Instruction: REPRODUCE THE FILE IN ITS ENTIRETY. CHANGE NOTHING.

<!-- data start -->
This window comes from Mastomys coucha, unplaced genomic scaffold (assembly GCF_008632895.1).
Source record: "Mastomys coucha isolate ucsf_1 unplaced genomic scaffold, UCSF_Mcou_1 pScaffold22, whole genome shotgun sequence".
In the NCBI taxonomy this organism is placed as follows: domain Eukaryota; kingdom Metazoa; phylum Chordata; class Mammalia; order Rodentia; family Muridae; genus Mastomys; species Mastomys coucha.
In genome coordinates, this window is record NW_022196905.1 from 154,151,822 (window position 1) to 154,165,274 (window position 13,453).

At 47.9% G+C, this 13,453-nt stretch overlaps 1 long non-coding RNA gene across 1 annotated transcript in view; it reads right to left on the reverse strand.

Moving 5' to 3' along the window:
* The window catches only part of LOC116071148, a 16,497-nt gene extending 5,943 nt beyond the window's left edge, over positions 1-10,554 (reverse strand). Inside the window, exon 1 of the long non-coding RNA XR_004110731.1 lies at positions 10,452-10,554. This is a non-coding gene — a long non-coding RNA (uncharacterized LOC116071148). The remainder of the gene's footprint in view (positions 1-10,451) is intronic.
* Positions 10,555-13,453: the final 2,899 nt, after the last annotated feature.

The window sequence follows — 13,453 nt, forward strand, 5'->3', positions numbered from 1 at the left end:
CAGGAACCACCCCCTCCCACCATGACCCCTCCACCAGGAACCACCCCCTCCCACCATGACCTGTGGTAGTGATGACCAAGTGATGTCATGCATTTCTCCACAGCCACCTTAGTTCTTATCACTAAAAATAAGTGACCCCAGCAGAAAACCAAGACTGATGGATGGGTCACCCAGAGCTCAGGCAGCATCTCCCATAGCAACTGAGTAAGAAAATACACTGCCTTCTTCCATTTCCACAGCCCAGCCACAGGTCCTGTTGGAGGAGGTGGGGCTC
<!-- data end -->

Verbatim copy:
This window comes from Mastomys coucha, unplaced genomic scaffold (assembly GCF_008632895.1).
Source record: "Mastomys coucha isolate ucsf_1 unplaced genomic scaffold, UCSF_Mcou_1 pScaffold22, whole genome shotgun sequence".
In the NCBI taxonomy this organism is placed as follows: domain Eukaryota; kingdom Metazoa; phylum Chordata; class Mammalia; order Rodentia; family Muridae; genus Mastomys; species Mastomys coucha.
In genome coordinates, this window is record NW_022196905.1 from 154,151,822 (window position 1) to 154,165,274 (window position 13,453).

At 47.9% G+C, this 13,453-nt stretch overlaps 1 long non-coding RNA gene across 1 annotated transcript in view; it reads right to left on the reverse strand.

Moving 5' to 3' along the window:
* The window catches only part of LOC116071148, a 16,497-nt gene extending 5,943 nt beyond the window's left edge, over positions 1-10,554 (reverse strand). Inside the window, exon 1 of the long non-coding RNA XR_004110731.1 lies at positions 10,452-10,554. This is a non-coding gene — a long non-coding RNA (uncharacterized LOC116071148). The remainder of the gene's footprint in view (positions 1-10,451) is intronic.
* Positions 10,555-13,453: the final 2,899 nt, after the last annotated feature.

The window sequence follows — 13,453 nt, forward strand, 5'->3', positions numbered from 1 at the left end:
CAGGAACCACCCCCTCCCACCATGACCCCTCCACCAGGAACCACCCCCTCCCACCATGACCTGTGGTAGTGATGACCAAGTGATGTCATGCATTTCTCCACAGCCACCTTAGTTCTTATCACTAAAAATAAGTGACCCCAGCAGAAAACCAAGACTGATGGATGGGTCACCCAGAGCTCAGGCAGCATCTCCCATAGCAACTGAGTAAGAAAATACACTGCCTTCTTCCATTTCCACAGCCCAGCCACAGGTCCTGTTGGAGGAGGTGGGGCTC